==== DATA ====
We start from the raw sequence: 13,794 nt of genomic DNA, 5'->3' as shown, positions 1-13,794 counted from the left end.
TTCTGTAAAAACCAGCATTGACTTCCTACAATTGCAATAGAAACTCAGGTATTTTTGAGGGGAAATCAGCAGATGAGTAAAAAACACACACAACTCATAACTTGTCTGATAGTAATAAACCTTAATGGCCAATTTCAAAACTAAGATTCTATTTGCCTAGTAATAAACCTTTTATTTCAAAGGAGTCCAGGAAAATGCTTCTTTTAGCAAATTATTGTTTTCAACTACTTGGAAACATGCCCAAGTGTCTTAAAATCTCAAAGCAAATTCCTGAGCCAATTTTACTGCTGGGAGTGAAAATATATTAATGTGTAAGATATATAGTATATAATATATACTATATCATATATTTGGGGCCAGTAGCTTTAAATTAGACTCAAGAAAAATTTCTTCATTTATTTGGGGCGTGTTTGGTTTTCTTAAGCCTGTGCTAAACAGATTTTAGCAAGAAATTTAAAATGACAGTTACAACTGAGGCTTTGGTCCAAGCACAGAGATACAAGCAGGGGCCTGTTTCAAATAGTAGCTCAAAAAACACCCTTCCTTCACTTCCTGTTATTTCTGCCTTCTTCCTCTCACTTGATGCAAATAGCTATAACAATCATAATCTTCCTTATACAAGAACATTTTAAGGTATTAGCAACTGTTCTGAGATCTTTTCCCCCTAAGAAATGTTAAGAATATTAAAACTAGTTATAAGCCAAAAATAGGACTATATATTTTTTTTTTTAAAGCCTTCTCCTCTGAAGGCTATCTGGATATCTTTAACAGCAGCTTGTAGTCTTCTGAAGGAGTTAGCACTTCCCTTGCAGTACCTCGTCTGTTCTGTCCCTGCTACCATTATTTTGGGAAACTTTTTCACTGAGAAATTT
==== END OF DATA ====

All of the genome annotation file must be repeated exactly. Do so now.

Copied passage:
We start from the raw sequence: 13,794 nt of genomic DNA, 5'->3' as shown, positions 1-13,794 counted from the left end.
TTCTGTAAAAACCAGCATTGACTTCCTACAATTGCAATAGAAACTCAGGTATTTTTGAGGGGAAATCAGCAGATGAGTAAAAAACACACACAACTCATAACTTGTCTGATAGTAATAAACCTTAATGGCCAATTTCAAAACTAAGATTCTATTTGCCTAGTAATAAACCTTTTATTTCAAAGGAGTCCAGGAAAATGCTTCTTTTAGCAAATTATTGTTTTCAACTACTTGGAAACATGCCCAAGTGTCTTAAAATCTCAAAGCAAATTCCTGAGCCAATTTTACTGCTGGGAGTGAAAATATATTAATGTGTAAGATATATAGTATATAATATATACTATATCATATATTTGGGGCCAGTAGCTTTAAATTAGACTCAAGAAAAATTTCTTCATTTATTTGGGGCGTGTTTGGTTTTCTTAAGCCTGTGCTAAACAGATTTTAGCAAGAAATTTAAAATGACAGTTACAACTGAGGCTTTGGTCCAAGCACAGAGATACAAGCAGGGGCCTGTTTCAAATAGTAGCTCAAAAAACACCCTTCCTTCACTTCCTGTTATTTCTGCCTTCTTCCTCTCACTTGATGCAAATAGCTATAACAATCATAATCTTCCTTATACAAGAACATTTTAAGGTATTAGCAACTGTTCTGAGATCTTTTCCCCCTAAGAAATGTTAAGAATATTAAAACTAGTTATAAGCCAAAAATAGGACTATATATTTTTTTTTTTAAAGCCTTCTCCTCTGAAGGCTATCTGGATATCTTTAACAGCAGCTTGTAGTCTTCTGAAGGAGTTAGCACTTCCCTTGCAGTACCTCGTCTGTTCTGTCCCTGCTACCATTATTTTGGGAAACTTTTTCACTGAGAAATTT